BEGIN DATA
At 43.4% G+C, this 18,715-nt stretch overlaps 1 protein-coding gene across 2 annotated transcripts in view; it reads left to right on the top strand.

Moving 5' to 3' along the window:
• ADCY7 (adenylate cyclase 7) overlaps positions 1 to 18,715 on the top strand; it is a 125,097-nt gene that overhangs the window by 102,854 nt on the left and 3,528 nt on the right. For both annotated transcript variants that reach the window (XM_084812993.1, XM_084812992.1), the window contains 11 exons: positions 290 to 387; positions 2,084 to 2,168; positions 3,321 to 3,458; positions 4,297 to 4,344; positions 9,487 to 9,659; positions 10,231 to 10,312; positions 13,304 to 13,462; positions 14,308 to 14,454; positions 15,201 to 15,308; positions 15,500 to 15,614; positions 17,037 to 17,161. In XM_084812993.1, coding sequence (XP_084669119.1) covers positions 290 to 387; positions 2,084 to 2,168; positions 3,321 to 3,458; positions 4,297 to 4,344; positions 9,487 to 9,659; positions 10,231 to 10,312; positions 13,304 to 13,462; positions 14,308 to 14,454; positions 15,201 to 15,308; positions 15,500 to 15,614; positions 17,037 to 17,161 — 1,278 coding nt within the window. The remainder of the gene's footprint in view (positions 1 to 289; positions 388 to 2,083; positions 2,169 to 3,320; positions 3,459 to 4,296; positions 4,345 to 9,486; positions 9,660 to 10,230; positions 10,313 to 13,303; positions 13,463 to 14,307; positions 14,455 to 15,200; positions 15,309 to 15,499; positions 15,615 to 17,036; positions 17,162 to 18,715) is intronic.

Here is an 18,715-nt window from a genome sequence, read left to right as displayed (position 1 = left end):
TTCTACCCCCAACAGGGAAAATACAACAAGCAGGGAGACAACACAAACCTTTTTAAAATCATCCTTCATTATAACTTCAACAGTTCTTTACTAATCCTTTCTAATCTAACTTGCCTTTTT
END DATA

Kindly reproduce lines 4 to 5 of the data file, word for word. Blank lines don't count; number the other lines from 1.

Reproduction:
Here is an 18,715-nt window from a genome sequence, read left to right as displayed (position 1 = left end):
TTCTACCCCCAACAGGGAAAATACAACAAGCAGGGAGACAACACAAACCTTTTTAAAATCATCCTTCATTATAACTTCAACAGTTCTTTACTAATCCTTTCTAATCTAACTTGCCTTTTT